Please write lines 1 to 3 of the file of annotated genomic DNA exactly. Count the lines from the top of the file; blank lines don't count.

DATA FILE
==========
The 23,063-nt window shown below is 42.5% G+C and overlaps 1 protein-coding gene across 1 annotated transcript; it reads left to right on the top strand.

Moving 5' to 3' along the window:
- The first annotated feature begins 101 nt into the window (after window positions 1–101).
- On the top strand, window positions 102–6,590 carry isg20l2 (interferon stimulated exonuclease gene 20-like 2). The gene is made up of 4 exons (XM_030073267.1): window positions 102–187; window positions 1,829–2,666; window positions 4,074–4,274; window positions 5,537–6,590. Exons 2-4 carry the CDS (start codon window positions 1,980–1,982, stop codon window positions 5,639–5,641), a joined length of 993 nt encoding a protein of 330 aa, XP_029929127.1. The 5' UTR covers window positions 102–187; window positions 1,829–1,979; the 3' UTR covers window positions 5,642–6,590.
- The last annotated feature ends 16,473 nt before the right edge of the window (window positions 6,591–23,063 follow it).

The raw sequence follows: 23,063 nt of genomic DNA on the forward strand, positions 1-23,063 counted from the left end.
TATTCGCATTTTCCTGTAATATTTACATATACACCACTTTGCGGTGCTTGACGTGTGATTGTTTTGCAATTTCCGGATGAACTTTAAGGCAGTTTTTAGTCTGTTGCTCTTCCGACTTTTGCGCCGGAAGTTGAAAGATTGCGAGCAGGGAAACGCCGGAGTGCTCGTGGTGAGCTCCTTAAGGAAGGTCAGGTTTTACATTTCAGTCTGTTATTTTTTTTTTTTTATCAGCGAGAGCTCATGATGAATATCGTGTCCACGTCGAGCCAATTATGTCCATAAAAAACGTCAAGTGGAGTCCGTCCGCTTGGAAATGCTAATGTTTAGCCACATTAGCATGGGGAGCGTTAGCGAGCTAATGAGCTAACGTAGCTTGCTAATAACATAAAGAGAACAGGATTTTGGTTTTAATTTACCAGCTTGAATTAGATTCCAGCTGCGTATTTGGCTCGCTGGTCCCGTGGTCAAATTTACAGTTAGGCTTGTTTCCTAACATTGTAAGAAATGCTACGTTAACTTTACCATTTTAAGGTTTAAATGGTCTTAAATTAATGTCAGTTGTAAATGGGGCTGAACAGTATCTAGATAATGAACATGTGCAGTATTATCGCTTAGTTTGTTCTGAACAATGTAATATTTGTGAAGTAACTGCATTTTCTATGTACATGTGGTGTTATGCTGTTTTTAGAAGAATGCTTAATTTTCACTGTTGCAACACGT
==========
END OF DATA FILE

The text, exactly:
The 23,063-nt window shown below is 42.5% G+C and overlaps 1 protein-coding gene across 1 annotated transcript; it reads left to right on the top strand.

Moving 5' to 3' along the window:
- The first annotated feature begins 101 nt into the window (after window positions 1–101).